Shooting the Tiger
Xiaoxiao Xu’s fascination with the Great Wall of China and the lives of the people who live alongside it began in 2014 with an introduction to the She Huo festival near Xi’an in Northwest China, the city that once marked the beginning of the Silk Road. With this ancient multi-day festival, the community welcomes spring each year. Xu grew up in Southeast China and was unfamiliar with this festival. She was immediately struck by the brightly painted faces, theatrical costumes and magical rituals that contrast so starkly with the harsh living conditions around the Great Wall of China. By focusing on traditional activities that are rapidly changing due to industrialisation and urbanisation, Xu highlights people’s connection to their place of origin. A selection of photos that Xu took of She Hou are collected in her photo book Shooting the Tiger
The Long Wall
From 771 BCE, the Chinese empire constructed the Great Wall of China with the aim of protecting itself from outside influence. In particular, the well-preserved part of the wall near Beijing has come to symbolise power and national unity. In practice, the wall had a different effect from the outset as soldiers, merchants and travellers crossed it, bringing different cultures, languages and customs into contact with each other.
Xu’s curiosity about life around the wall led her to return to China in 2017 to investigate what significance the mighty structure has today. The contrast between the wall’s mythology and its occasionally bitter reality was the starting point for her series Watering My Horse by a Spring at the Foot of the Long Wall. Xu’s work shows the colourful and sometimes difficult lives of those who live alongside the wall today while also exploring the wall’s spiritual meaning by inviting local residents to share ancient mythical stories about the structure with her. She has documented how nature has taken over the wall in many places and has explored the work of the ‘wall protectors’, government employees who dedicate their lives to maintaining the wall, cleaning up litter and preserving excavated artefacts in order to preserve tradition. Although the wall has existed for hundreds of years, Xu sees the structure as a living organism that criss-crosses the landscape and as an anchor point for the people who live around it.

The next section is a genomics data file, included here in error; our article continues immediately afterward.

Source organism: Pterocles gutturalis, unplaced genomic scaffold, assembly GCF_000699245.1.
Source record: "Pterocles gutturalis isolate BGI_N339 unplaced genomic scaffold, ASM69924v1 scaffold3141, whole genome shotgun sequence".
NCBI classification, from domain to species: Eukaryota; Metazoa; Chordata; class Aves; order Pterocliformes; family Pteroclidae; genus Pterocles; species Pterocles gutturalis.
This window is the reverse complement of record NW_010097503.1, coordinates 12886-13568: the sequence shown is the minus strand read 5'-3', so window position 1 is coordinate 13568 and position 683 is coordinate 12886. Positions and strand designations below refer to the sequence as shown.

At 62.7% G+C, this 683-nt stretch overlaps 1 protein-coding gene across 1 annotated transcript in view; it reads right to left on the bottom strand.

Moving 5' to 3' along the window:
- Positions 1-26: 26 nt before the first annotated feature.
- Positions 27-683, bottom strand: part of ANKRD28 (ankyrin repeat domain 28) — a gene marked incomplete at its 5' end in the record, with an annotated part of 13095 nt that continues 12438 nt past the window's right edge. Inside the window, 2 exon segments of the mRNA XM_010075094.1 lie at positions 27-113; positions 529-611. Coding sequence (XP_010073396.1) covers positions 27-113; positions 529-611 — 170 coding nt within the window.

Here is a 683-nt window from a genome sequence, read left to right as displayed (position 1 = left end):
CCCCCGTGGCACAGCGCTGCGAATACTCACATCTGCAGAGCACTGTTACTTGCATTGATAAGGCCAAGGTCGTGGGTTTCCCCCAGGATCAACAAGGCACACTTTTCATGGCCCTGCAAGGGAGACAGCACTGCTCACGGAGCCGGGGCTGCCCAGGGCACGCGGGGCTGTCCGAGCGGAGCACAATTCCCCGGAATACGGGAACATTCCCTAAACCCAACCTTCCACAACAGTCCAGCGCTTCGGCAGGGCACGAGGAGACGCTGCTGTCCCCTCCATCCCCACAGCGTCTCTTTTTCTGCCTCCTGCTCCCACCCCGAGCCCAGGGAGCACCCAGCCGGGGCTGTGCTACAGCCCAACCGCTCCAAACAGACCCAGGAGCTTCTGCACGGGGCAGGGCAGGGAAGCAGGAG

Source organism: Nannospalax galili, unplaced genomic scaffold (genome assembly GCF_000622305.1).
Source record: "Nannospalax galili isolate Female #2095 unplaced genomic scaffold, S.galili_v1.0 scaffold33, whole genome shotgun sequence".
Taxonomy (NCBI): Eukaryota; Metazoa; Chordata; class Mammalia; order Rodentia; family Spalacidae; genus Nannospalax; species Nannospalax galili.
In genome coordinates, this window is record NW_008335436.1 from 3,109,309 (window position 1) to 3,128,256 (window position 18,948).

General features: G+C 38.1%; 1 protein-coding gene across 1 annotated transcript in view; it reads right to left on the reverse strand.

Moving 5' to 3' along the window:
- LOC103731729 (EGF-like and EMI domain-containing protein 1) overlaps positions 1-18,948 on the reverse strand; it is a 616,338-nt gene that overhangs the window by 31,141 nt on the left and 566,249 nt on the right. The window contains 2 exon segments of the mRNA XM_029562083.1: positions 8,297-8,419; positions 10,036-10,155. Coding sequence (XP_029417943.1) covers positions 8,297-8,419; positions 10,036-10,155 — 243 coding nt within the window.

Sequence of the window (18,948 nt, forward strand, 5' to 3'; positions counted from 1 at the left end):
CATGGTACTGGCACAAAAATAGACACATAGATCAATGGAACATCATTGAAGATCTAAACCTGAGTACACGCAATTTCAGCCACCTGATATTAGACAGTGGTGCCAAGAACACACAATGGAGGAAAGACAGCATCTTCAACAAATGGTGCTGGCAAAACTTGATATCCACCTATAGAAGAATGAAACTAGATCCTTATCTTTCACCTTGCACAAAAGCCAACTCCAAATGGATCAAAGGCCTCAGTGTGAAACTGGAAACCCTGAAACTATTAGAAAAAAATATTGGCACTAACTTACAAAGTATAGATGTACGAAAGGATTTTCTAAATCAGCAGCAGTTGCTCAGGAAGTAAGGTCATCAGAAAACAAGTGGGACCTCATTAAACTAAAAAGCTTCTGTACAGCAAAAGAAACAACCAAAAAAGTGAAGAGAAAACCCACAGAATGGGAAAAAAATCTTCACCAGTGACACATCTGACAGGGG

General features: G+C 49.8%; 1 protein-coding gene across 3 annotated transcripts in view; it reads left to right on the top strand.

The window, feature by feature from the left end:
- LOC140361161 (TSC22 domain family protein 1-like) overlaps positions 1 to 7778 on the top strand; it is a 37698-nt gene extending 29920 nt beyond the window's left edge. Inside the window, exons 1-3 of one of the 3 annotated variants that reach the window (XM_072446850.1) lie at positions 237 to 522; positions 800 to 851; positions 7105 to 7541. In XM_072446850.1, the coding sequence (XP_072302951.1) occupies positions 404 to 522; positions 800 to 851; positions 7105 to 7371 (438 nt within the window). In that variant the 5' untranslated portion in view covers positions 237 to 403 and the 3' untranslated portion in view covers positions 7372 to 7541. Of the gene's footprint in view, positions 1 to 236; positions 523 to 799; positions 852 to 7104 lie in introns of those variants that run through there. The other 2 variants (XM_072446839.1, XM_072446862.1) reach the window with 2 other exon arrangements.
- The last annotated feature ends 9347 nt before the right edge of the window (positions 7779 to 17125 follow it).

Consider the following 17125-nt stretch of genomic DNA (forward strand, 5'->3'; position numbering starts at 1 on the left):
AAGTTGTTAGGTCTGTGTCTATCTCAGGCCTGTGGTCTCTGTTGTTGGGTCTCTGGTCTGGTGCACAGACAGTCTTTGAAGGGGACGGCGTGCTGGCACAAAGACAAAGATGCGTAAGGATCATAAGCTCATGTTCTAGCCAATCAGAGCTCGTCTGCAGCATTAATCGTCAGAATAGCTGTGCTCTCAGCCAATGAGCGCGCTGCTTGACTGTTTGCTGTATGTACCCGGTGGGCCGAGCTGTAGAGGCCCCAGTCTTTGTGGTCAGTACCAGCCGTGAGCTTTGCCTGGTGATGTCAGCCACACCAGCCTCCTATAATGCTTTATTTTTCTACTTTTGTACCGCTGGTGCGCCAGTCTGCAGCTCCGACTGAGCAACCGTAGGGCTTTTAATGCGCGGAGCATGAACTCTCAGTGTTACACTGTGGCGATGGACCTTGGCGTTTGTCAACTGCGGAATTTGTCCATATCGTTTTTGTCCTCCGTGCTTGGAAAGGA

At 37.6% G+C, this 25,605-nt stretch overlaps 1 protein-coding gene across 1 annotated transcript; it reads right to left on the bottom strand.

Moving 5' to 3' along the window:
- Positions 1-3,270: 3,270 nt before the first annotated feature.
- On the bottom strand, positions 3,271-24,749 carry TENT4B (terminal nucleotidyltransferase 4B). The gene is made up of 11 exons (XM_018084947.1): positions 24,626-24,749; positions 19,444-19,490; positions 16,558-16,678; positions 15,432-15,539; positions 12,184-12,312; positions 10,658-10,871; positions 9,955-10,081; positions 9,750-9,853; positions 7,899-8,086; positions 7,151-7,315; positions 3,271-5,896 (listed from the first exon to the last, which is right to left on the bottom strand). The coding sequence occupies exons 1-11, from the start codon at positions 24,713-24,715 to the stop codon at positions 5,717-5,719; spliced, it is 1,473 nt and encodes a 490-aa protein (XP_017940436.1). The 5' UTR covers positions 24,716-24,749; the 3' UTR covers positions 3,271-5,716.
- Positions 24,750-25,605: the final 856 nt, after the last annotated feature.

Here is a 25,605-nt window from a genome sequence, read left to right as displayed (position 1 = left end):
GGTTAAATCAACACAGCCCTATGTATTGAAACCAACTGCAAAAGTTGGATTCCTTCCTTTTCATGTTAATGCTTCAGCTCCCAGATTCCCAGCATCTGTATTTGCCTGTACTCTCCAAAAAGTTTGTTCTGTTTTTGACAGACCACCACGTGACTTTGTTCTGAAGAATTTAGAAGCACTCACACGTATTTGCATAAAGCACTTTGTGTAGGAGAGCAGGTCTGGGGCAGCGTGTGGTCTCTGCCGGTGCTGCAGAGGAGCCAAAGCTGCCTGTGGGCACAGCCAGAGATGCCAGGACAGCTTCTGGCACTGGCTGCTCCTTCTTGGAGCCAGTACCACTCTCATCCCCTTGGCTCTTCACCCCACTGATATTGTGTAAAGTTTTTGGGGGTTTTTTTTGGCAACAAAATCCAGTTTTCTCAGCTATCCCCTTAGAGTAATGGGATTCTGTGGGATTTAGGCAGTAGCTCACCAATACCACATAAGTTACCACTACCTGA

In recent years, Xiaoxiao Xu’s projects have taken the form of photo books, including Watering My Horse by a Spring at the Foot of the Long Wall and Shooting the Tiger. In 2020, Xu experimented with a physical presentation of her work at the festival Breda Photo. With Life Along the Long Wall, Fotomuseum Den Haag is presenting Xu’s first solo museum exhibition.
Xiaoxiao Xu (b. 1984) emigrated from Southeast China to the Netherlands at the age of fourteen. She graduated with honours from the Fotoacademie in Amsterdam in 2009. She has exhibited in group shows at Noorderlicht Photo Festival (2013), Xiamen China (2020), Breda Photo (2020), Jimei X Arles (2020) and Museum Hilversum (2021). Xu has created five photo books, three of which have been published by The Eriskay Connection (Breda). She has received various prizes and awards, including the Lucie Photo Book Prize and Best Photography Book Award PhotoEspaña. Her photo book Aeronautics in the Backyard (2016) was selected as one of the best photo books by The Guardian and De Volkskrant, and recently her book Shooting the Tiger was nominated for Best Dutch Book Designs 2022.